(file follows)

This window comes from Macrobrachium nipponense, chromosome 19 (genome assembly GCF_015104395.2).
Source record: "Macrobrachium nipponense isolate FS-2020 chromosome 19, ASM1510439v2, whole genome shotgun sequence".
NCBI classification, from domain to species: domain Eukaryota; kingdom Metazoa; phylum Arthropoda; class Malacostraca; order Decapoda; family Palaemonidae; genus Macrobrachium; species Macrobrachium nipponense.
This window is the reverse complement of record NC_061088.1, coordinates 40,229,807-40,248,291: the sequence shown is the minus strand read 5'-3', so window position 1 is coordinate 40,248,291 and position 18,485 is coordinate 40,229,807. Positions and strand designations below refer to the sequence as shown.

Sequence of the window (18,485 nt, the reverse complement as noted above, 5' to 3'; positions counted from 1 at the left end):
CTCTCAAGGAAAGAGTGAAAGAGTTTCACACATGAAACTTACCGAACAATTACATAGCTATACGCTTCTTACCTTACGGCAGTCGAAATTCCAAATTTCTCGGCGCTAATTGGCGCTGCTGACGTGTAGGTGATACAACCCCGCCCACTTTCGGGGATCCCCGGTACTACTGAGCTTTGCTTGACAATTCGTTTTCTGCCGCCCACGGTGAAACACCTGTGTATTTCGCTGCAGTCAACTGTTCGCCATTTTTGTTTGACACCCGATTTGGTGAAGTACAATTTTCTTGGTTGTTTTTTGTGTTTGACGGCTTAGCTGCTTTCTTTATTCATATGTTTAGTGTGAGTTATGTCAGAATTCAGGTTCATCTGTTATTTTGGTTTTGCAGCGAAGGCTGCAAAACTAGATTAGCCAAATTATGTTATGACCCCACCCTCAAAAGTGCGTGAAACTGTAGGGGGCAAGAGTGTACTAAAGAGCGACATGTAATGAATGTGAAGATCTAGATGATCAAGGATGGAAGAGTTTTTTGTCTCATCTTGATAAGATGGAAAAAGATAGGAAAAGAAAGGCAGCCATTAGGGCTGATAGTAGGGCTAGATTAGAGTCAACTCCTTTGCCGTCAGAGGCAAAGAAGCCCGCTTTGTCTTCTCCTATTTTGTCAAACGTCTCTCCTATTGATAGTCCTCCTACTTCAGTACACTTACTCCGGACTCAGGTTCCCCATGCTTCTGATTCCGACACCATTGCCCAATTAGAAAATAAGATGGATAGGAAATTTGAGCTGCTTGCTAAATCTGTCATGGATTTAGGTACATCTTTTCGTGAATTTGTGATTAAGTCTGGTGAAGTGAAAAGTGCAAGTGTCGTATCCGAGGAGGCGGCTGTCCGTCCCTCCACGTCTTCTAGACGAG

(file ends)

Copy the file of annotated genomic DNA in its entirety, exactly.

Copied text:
This window comes from Macrobrachium nipponense, chromosome 19 (genome assembly GCF_015104395.2).
Source record: "Macrobrachium nipponense isolate FS-2020 chromosome 19, ASM1510439v2, whole genome shotgun sequence".
NCBI classification, from domain to species: domain Eukaryota; kingdom Metazoa; phylum Arthropoda; class Malacostraca; order Decapoda; family Palaemonidae; genus Macrobrachium; species Macrobrachium nipponense.
This window is the reverse complement of record NC_061088.1, coordinates 40,229,807-40,248,291: the sequence shown is the minus strand read 5'-3', so window position 1 is coordinate 40,248,291 and position 18,485 is coordinate 40,229,807. Positions and strand designations below refer to the sequence as shown.

Sequence of the window (18,485 nt, the reverse complement as noted above, 5' to 3'; positions counted from 1 at the left end):
CTCTCAAGGAAAGAGTGAAAGAGTTTCACACATGAAACTTACCGAACAATTACATAGCTATACGCTTCTTACCTTACGGCAGTCGAAATTCCAAATTTCTCGGCGCTAATTGGCGCTGCTGACGTGTAGGTGATACAACCCCGCCCACTTTCGGGGATCCCCGGTACTACTGAGCTTTGCTTGACAATTCGTTTTCTGCCGCCCACGGTGAAACACCTGTGTATTTCGCTGCAGTCAACTGTTCGCCATTTTTGTTTGACACCCGATTTGGTGAAGTACAATTTTCTTGGTTGTTTTTTGTGTTTGACGGCTTAGCTGCTTTCTTTATTCATATGTTTAGTGTGAGTTATGTCAGAATTCAGGTTCATCTGTTATTTTGGTTTTGCAGCGAAGGCTGCAAAACTAGATTAGCCAAATTATGTTATGACCCCACCCTCAAAAGTGCGTGAAACTGTAGGGGGCAAGAGTGTACTAAAGAGCGACATGTAATGAATGTGAAGATCTAGATGATCAAGGATGGAAGAGTTTTTTGTCTCATCTTGATAAGATGGAAAAAGATAGGAAAAGAAAGGCAGCCATTAGGGCTGATAGTAGGGCTAGATTAGAGTCAACTCCTTTGCCGTCAGAGGCAAAGAAGCCCGCTTTGTCTTCTCCTATTTTGTCAAACGTCTCTCCTATTGATAGTCCTCCTACTTCAGTACACTTACTCCGGACTCAGGTTCCCCATGCTTCTGATTCCGACACCATTGCCCAATTAGAAAATAAGATGGATAGGAAATTTGAGCTGCTTGCTAAATCTGTCATGGATTTAGGTACATCTTTTCGTGAATTTGTGATTAAGTCTGGTGAAGTGAAAAGTGCAAGTGTCGTATCCGAGGAGGCGGCTGTCCGTCCCTCCACGTCTTCTAGACGAG